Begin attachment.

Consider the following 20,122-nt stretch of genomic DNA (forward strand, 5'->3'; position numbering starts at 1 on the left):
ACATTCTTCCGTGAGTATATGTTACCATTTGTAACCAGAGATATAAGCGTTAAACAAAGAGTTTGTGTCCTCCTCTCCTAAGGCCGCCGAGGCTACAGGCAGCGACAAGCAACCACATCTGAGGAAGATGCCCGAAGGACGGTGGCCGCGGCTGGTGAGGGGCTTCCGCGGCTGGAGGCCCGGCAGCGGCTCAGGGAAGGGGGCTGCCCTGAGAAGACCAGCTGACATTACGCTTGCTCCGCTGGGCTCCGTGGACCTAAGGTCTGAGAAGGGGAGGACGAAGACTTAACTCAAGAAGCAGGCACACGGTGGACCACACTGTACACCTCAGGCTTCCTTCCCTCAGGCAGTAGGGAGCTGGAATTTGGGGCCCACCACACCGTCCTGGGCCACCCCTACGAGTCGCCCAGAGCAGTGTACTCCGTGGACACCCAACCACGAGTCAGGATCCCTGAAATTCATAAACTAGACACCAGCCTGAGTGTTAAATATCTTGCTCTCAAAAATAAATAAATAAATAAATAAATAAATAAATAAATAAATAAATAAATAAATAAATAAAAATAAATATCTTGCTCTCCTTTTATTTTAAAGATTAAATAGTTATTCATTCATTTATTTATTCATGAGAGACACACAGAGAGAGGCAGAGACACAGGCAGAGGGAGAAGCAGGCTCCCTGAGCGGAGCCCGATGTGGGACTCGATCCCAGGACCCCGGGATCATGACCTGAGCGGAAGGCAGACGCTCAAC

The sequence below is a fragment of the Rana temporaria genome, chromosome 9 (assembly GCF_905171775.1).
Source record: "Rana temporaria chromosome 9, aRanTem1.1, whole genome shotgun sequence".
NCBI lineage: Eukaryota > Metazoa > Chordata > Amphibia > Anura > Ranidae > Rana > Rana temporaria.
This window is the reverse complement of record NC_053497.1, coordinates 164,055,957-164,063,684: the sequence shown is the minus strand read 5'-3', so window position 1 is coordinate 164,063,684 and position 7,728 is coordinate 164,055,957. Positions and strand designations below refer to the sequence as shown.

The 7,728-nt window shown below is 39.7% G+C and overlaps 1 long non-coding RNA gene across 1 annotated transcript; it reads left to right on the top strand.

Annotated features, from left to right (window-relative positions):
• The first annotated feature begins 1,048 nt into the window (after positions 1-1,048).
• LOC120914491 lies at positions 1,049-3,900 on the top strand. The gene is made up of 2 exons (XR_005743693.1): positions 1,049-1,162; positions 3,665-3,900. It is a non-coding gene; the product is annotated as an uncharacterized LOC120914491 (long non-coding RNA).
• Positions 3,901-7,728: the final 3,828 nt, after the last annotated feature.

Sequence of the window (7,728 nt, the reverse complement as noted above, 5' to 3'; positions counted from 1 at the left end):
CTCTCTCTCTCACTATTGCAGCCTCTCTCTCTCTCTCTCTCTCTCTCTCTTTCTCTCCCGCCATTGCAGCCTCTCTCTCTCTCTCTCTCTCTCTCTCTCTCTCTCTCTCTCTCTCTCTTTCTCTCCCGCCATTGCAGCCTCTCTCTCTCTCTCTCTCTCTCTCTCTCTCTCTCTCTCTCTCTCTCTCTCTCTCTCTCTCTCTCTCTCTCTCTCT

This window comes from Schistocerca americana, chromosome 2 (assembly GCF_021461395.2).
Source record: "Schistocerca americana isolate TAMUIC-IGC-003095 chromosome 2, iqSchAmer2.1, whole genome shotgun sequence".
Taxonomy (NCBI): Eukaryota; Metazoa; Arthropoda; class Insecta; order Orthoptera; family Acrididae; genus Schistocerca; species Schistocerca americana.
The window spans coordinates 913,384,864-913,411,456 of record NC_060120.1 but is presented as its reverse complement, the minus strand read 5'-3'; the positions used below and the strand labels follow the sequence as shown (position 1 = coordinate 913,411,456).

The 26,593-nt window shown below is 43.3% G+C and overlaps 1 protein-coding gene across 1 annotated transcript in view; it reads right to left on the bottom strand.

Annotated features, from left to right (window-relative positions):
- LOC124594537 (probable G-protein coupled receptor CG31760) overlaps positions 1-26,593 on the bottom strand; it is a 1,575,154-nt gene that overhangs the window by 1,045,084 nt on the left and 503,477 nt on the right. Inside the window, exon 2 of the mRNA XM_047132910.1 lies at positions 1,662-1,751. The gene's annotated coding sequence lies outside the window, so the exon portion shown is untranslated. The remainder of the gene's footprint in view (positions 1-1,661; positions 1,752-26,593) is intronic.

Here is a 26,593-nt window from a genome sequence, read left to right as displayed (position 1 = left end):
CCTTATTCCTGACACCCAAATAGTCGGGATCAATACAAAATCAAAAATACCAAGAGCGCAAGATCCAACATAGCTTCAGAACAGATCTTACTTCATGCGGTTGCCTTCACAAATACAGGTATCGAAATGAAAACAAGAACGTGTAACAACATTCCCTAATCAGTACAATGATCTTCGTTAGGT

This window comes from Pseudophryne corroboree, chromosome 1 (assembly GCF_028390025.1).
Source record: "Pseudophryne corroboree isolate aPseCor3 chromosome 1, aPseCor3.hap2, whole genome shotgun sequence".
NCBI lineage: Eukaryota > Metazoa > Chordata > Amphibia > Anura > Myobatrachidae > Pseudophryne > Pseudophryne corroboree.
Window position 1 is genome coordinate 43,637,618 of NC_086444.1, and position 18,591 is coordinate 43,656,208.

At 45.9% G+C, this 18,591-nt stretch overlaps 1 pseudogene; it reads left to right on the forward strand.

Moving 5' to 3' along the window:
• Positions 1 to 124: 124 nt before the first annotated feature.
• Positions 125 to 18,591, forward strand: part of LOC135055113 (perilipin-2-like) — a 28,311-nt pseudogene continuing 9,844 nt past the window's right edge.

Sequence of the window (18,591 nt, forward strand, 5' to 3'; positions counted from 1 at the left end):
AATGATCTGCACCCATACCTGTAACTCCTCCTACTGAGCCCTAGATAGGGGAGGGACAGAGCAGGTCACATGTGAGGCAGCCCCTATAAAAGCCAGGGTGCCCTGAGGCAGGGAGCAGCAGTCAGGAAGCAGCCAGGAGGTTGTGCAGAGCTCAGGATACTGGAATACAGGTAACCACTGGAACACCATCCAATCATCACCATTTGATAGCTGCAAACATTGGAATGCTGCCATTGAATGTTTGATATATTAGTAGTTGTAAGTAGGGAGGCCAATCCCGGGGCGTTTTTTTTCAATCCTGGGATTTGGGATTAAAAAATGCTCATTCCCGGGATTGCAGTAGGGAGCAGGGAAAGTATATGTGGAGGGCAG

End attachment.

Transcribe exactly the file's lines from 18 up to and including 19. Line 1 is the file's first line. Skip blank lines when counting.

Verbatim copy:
The 26,593-nt window shown below is 43.3% G+C and overlaps 1 protein-coding gene across 1 annotated transcript in view; it reads right to left on the bottom strand.

Annotated features, from left to right (window-relative positions):